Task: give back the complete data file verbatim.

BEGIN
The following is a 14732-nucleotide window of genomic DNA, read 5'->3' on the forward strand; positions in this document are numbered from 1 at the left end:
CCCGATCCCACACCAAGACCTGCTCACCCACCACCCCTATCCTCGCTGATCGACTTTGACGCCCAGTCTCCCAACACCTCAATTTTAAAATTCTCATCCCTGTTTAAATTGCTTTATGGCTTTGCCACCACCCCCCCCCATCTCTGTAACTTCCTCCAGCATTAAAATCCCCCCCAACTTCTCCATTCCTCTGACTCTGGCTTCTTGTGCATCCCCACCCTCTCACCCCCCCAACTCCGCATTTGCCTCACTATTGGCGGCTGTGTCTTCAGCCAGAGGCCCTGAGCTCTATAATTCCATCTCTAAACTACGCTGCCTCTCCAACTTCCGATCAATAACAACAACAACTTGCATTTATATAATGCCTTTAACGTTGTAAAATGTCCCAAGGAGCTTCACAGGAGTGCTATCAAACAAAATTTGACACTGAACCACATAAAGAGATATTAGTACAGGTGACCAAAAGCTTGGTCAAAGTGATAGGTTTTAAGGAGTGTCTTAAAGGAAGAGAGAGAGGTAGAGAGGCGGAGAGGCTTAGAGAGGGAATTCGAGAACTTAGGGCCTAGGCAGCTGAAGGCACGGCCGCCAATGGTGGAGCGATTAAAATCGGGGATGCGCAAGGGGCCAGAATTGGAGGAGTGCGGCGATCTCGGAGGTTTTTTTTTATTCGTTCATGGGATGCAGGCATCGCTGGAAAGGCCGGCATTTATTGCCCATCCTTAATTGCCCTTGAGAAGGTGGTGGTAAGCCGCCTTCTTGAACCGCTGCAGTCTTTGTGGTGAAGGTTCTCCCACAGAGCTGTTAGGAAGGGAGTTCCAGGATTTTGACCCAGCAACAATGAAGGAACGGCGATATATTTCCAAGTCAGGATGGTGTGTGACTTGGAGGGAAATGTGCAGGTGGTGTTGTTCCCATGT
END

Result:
The following is a 14732-nucleotide window of genomic DNA, read 5'->3' on the forward strand; positions in this document are numbered from 1 at the left end:
CCCGATCCCACACCAAGACCTGCTCACCCACCACCCCTATCCTCGCTGATCGACTTTGACGCCCAGTCTCCCAACACCTCAATTTTAAAATTCTCATCCCTGTTTAAATTGCTTTATGGCTTTGCCACCACCCCCCCCCATCTCTGTAACTTCCTCCAGCATTAAAATCCCCCCCAACTTCTCCATTCCTCTGACTCTGGCTTCTTGTGCATCCCCACCCTCTCACCCCCCCAACTCCGCATTTGCCTCACTATTGGCGGCTGTGTCTTCAGCCAGAGGCCCTGAGCTCTATAATTCCATCTCTAAACTACGCTGCCTCTCCAACTTCCGATCAATAACAACAACAACTTGCATTTATATAATGCCTTTAACGTTGTAAAATGTCCCAAGGAGCTTCACAGGAGTGCTATCAAACAAAATTTGACACTGAACCACATAAAGAGATATTAGTACAGGTGACCAAAAGCTTGGTCAAAGTGATAGGTTTTAAGGAGTGTCTTAAAGGAAGAGAGAGAGGTAGAGAGGCGGAGAGGCTTAGAGAGGGAATTCGAGAACTTAGGGCCTAGGCAGCTGAAGGCACGGCCGCCAATGGTGGAGCGATTAAAATCGGGGATGCGCAAGGGGCCAGAATTGGAGGAGTGCGGCGATCTCGGAGGTTTTTTTTTATTCGTTCATGGGATGCAGGCATCGCTGGAAAGGCCGGCATTTATTGCCCATCCTTAATTGCCCTTGAGAAGGTGGTGGTAAGCCGCCTTCTTGAACCGCTGCAGTCTTTGTGGTGAAGGTTCTCCCACAGAGCTGTTAGGAAGGGAGTTCCAGGATTTTGACCCAGCAACAATGAAGGAACGGCGATATATTTCCAAGTCAGGATGGTGTGTGACTTGGAGGGAAATGTGCAGGTGGTGTTGTTCCCATGT